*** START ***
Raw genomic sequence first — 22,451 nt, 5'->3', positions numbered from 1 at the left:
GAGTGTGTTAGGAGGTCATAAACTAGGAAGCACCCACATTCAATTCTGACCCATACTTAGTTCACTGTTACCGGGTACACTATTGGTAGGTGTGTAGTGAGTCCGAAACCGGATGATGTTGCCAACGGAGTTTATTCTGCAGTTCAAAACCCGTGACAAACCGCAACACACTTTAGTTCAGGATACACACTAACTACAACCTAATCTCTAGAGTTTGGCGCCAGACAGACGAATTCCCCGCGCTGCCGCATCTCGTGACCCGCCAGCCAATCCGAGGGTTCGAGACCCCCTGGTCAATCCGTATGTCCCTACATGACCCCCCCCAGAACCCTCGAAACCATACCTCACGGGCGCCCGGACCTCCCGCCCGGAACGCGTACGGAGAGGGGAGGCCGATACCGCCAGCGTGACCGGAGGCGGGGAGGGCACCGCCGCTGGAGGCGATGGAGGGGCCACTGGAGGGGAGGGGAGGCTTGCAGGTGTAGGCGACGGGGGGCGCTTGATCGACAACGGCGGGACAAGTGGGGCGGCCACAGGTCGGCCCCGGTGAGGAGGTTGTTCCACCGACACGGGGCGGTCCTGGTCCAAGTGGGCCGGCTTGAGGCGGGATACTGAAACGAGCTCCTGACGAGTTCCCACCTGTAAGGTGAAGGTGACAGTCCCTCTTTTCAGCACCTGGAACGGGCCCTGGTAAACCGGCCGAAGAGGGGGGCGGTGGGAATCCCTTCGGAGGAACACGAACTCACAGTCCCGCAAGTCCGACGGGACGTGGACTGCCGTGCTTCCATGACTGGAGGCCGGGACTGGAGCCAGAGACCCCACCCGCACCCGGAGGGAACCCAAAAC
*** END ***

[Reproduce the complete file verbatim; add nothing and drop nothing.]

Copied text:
Raw genomic sequence first — 22,451 nt, 5'->3', positions numbered from 1 at the left:
GAGTGTGTTAGGAGGTCATAAACTAGGAAGCACCCACATTCAATTCTGACCCATACTTAGTTCACTGTTACCGGGTACACTATTGGTAGGTGTGTAGTGAGTCCGAAACCGGATGATGTTGCCAACGGAGTTTATTCTGCAGTTCAAAACCCGTGACAAACCGCAACACACTTTAGTTCAGGATACACACTAACTACAACCTAATCTCTAGAGTTTGGCGCCAGACAGACGAATTCCCCGCGCTGCCGCATCTCGTGACCCGCCAGCCAATCCGAGGGTTCGAGACCCCCTGGTCAATCCGTATGTCCCTACATGACCCCCCCCAGAACCCTCGAAACCATACCTCACGGGCGCCCGGACCTCCCGCCCGGAACGCGTACGGAGAGGGGAGGCCGATACCGCCAGCGTGACCGGAGGCGGGGAGGGCACCGCCGCTGGAGGCGATGGAGGGGCCACTGGAGGGGAGGGGAGGCTTGCAGGTGTAGGCGACGGGGGGCGCTTGATCGACAACGGCGGGACAAGTGGGGCGGCCACAGGTCGGCCCCGGTGAGGAGGTTGTTCCACCGACACGGGGCGGTCCTGGTCCAAGTGGGCCGGCTTGAGGCGGGATACTGAAACGAGCTCCTGACGAGTTCCCACCTGTAAGGTGAAGGTGACAGTCCCTCTTTTCAGCACCTGGAACGGGCCCTGGTAAACCGGCCGAAGAGGGGGGCGGTGGGAATCCCTTCGGAGGAACACGAACTCACAGTCCCGCAAGTCCGACGGGACGTGGACTGCCGTGCTTCCATGACTGGAGGCCGGGACTGGAGCCAGAGACCCCACCCGCACCCGGAGGGAACCCAAAAC